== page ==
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Theology finds a home in Murphy’s Pub

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Theology finds a home in Murphy’s Pub

Cassidy Brandt

Cassidy Brandt

Cassidy Brandt

By Tristan Jacobs, Staff Writer

On the first Thursday of every month, Murphy’s Pub hosts an event called Theology on Tap. Participants can order a drink or some appetizers and enter a conversation about God and faith.

Typically, Theology on Tap is led by Father Robert Lampitt, who is a University alumnus. He was unavailable for comment as he was leading a Catholic Illini retreat.

These talks at Murphy’s Pub are structured more as a discussion than a presentation. Ana Rodas is a graduate student studying design. She has attended almost all of the Theology on Tap events thus far.

“It’s honestly just like a conversation. Each one has a theme, you could say,” Rodas said.

Guest speakers come to Theology on Tap and start the event by talking about a specific theme or idea that relates to faith before diving into discussion.

For example, the most recent Theology on Tap was in early November. The guest speaker was a recently married alumna who focused on Love Languages.

“She gave examples and real-life situations that we all have kind of been through or are going through. But in a casual way; it felt like hanging out,” Rodas said.

Attendance numbers remain steady, Rodas said, with usually 25 to 30 people at each meeting. Once seats fill up, the floor is open to standing participants.

“The audience changes a little bit from talk to talk, but there’s always a consistent group that just goes because it’s a cool place to learn a bit more,” Rodas said.

Father Chase Hilgenbrinck is entering his fifth year in the priesthood and works as the assistant chaplain at St. John’s Catholic Newman Center on campus.

He views Theology on Tap as a way of bringing the Catholic community out to the rest of the world, as opposed to remaining within the Church.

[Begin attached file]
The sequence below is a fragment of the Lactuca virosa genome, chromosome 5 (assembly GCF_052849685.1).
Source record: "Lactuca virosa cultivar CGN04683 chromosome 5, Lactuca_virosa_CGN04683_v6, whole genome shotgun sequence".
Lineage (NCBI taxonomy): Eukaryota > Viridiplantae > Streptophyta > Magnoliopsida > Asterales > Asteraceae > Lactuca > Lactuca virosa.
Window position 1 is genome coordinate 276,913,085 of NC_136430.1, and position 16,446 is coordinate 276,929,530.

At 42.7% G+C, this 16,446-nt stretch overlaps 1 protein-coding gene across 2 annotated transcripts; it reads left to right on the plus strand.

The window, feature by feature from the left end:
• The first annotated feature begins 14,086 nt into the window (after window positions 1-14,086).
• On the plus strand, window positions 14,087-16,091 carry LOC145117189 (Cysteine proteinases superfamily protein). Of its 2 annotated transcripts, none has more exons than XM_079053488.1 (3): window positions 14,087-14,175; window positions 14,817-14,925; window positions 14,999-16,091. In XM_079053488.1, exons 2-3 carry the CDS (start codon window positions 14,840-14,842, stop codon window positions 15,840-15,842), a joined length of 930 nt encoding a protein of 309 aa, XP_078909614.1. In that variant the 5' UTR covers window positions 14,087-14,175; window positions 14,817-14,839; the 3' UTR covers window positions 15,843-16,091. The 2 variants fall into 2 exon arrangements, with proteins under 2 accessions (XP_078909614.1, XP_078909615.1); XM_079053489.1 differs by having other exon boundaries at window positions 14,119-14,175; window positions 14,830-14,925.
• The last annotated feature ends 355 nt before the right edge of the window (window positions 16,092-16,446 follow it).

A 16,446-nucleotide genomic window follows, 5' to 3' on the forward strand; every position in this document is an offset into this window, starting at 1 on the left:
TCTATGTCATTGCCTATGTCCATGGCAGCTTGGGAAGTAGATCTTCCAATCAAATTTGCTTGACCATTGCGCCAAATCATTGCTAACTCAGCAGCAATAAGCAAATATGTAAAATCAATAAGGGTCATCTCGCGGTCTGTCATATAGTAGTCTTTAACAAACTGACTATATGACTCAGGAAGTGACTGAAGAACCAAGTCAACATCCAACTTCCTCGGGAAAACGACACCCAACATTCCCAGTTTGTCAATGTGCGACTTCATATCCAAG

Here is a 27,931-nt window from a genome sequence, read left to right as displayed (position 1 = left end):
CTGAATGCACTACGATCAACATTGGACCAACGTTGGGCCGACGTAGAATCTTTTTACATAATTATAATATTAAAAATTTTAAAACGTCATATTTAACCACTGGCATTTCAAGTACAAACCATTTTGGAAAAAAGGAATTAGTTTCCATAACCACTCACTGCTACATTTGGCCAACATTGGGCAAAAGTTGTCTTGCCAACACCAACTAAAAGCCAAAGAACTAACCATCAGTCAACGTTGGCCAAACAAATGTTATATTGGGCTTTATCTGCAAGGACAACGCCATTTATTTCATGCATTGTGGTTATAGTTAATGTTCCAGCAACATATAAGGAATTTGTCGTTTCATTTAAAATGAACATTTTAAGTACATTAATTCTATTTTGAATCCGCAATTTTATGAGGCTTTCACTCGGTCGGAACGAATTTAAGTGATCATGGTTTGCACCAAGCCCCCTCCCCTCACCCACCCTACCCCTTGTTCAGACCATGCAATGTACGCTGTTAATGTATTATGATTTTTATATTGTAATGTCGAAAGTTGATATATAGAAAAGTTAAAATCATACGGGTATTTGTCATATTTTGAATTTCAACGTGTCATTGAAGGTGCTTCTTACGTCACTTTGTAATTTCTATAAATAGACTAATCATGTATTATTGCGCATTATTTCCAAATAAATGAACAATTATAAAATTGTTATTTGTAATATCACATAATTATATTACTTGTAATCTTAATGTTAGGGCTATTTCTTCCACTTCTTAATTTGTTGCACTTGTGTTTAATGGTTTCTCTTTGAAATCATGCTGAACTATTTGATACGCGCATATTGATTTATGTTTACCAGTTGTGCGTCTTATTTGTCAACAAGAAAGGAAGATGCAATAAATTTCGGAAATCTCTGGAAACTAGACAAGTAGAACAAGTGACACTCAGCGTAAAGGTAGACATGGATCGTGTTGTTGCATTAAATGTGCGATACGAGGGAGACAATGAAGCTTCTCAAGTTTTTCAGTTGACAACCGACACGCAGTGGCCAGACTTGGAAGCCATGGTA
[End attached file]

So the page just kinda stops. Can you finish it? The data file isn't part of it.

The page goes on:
“We’re just trying to be inclusive to the greater community that we have here and not just stay in our own little box.”

Hilgenbrinck went on to say that there are some people in the area who have never been to St. John’s Catholic Newman Center chapel.

Without a system in place, those people would not be exposed to the teachings of the Church or be able to ask their own questions. This is why Theology on Tap exists.

“We’re going into the world as it is, where people already are, and we’re trying to make something attractive for them to come and listen, to be intrigued and to ask questions,” Hilgenbrinck explained.

Father Hilgenbrinck has spoken as a guest lecturer at Theology on Tap but noted that the lecturers are not always Catholic.

“We try to bring other voices since people hear our voices all the time, so we’ve had various professors of this University who are Catholic or good Christians who have shared their faith with everyone,” Hilgenbrinck said.

Some of these discussions act as a model for students who may find it hard to live through their faith once in the midst of college life. This is where the guest speakers’ experiences become a key point of the meeting.

Guests bring their stories to the table as “inspiring examples of people who are already doing it, to say, this is my journey, this is how I navigated it, these are the ways I fell, these are the ways I struggled, and this is how I’m doing well,” Father Hilgenbrinck said.

Theology on Tap is designed to allow attendees to enjoy a discussion about faith, but it is not necessarily going to convince everyone of the Catholic faith. Theology on Tap was termed a “win event” by Father Hilgenbrinck.

“We’re just trying to win people over, we’re not trying to teach anybody deep theology there,” Father Hilgenbrinck said. “It’s just about making the faith relevant with topics and say, ‘Hey, this is how you can apply your life to a life with Jesus Christ.’”

Students of all beliefs are welcome to come, even if they haven’t fully committed to a faith.

Anthony Wegman is a senior in LAS. He’s attended several of the Theology on Tap events and said that new visitors are always welcome.

“It’s very welcoming,” Wegman said. “It’s honestly a great way to meet people, primarily Catholics. But if you have any questions about faith, this is a great way to get involved and ask.”

Theology on Tap meets on the first Thursday of every month. People interested in attending can follow their Facebook page, or the St. John’s Catholic Newman Center calendar for details.

“Anybody is invited. You could be an atheist and come to Theology on Tap to ask questions. We want to be inclusive and inviting and for people to know that we not only exist, but that they’re welcome here,” said Father Hilgenbrick.

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